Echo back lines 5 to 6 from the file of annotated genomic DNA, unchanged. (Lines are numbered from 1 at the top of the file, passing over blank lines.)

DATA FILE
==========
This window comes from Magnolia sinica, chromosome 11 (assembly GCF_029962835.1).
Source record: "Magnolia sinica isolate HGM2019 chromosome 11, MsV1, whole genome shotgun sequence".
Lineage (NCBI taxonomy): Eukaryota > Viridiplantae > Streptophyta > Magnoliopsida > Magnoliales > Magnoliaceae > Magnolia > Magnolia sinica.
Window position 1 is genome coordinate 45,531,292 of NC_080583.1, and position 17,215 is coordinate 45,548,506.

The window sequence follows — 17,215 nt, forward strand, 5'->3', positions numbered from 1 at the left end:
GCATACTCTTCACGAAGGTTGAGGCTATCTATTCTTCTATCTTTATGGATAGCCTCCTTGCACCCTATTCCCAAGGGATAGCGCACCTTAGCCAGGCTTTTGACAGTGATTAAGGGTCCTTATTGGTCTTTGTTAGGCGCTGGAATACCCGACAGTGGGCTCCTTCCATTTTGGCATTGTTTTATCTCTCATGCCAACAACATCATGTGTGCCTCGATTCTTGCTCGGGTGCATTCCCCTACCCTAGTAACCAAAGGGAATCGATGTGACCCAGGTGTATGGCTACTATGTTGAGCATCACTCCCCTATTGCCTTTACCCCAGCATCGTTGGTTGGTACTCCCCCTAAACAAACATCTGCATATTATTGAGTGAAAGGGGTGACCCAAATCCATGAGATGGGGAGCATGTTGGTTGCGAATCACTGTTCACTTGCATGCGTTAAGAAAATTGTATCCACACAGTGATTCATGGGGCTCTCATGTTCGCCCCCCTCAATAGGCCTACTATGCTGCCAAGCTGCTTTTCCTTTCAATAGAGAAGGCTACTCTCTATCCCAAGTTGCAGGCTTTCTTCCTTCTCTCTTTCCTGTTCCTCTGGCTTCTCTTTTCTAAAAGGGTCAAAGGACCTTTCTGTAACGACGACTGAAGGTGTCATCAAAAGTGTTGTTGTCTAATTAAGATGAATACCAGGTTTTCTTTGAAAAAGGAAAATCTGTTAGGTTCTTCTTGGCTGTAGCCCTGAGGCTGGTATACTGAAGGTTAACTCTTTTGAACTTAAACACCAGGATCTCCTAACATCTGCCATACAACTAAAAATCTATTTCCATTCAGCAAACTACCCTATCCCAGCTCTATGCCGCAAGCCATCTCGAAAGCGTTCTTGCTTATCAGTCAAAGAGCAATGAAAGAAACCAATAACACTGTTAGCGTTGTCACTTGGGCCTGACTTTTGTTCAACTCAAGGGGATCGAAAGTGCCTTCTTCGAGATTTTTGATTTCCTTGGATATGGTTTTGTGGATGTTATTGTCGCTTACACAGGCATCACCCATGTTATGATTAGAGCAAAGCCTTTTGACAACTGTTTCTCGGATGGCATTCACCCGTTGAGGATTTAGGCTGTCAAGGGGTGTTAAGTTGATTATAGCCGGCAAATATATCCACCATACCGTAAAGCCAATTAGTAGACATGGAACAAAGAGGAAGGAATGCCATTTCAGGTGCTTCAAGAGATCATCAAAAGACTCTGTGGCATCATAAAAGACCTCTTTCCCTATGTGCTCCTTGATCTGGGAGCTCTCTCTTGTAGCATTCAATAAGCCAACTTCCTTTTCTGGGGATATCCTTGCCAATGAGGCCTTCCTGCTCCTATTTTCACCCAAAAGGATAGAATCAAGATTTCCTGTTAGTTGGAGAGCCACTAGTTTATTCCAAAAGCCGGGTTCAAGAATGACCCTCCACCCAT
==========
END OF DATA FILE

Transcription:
The window sequence follows — 17,215 nt, forward strand, 5'->3', positions numbered from 1 at the left end:
GCATACTCTTCACGAAGGTTGAGGCTATCTATTCTTCTATCTTTATGGATAGCCTCCTTGCACCCTATTCCCAAGGGATAGCGCACCTTAGCCAGGCTTTTGACAGTGATTAAGGGTCCTTATTGGTCTTTGTTAGGCGCTGGAATACCCGACAGTGGGCTCCTTCCATTTTGGCATTGTTTTATCTCTCATGCCAACAACATCATGTGTGCCTCGATTCTTGCTCGGGTGCATTCCCCTACCCTAGTAACCAAAGGGAATCGATGTGACCCAGGTGTATGGCTACTATGTTGAGCATCACTCCCCTATTGCCTTTACCCCAGCATCGTTGGTTGGTACTCCCCCTAAACAAACATCTGCATATTATTGAGTGAAAGGGGTGACCCAAATCCATGAGATGGGGAGCATGTTGGTTGCGAATCACTGTTCACTTGCATGCGTTAAGAAAATTGTATCCACACAGTGATTCATGGGGCTCTCATGTTCGCCCCCCTCAATAGGCCTACTATGCTGCCAAGCTGCTTTTCCTTTCAATAGAGAAGGCTACTCTCTATCCCAAGTTGCAGGCTTTCTTCCTTCTCTCTTTCCTGTTCCTCTGGCTTCTCTTTTCTAAAAGGGTCAAAGGACCTTTCTGTAACGACGACTGAAGGTGTCATCAAAAGTGTTGTTGTCTAATTAAGATGAATACCAGGTTTTCTTTGAAAAAGGAAAATCTGTTAGGTTCTTCTTGGCTGTAGCCCTGAGGCTGGTATACTGAAGGTTAACTCTTTTGAACTTAAACACCAGGATCTCCTAACATCTGCCATACAACTAAAAATCTATTTCCATTCAGCAAACTACCCTATCCCAGCTCTATGCCGCAAGCCATCTCGAAAGCGTTCTTGCTTATCAGTCAAAGAGCAATGAAAGAAACCAATAACACTGTTAGCGTTGTCACTTGGGCCTGACTTTTGTTCAACTCAAGGGGATCGAAAGTGCCTTCTTCGAGATTTTTGATTTCCTTGGATATGGTTTTGTGGATGTTATTGTCGCTTACACAGGCATCACCCATGTTATGATTAGAGCAAAGCCTTTTGACAACTGTTTCTCGGATGGCATTCACCCGTTGAGGATTTAGGCTGTCAAGGGGTGTTAAGTTGATTATAGCCGGCAAATATATCCACCATACCGTAAAGCCAATTAGTAGACATGGAACAAAGAGGAAGGAATGCCATTTCAGGTGCTTCAAGAGATCATCAAAAGACTCTGTGGCATCATAAAAGACCTCTTTCCCTATGTGCTCCTTGATCTGGGAGCTCTCTCTTGTAGCATTCAATAAGCCAACTTCCTTTTCTGGGGATATCCTTGCCAATGAGGCCTTCCTGCTCCTATTTTCACCCAAAAGGATAGAATCAAGATTTCCTGTTAGTTGGAGAGCCACTAGTTTATTCCAAAAGCCGGGTTCAAGAATGACCCTCCACCCAT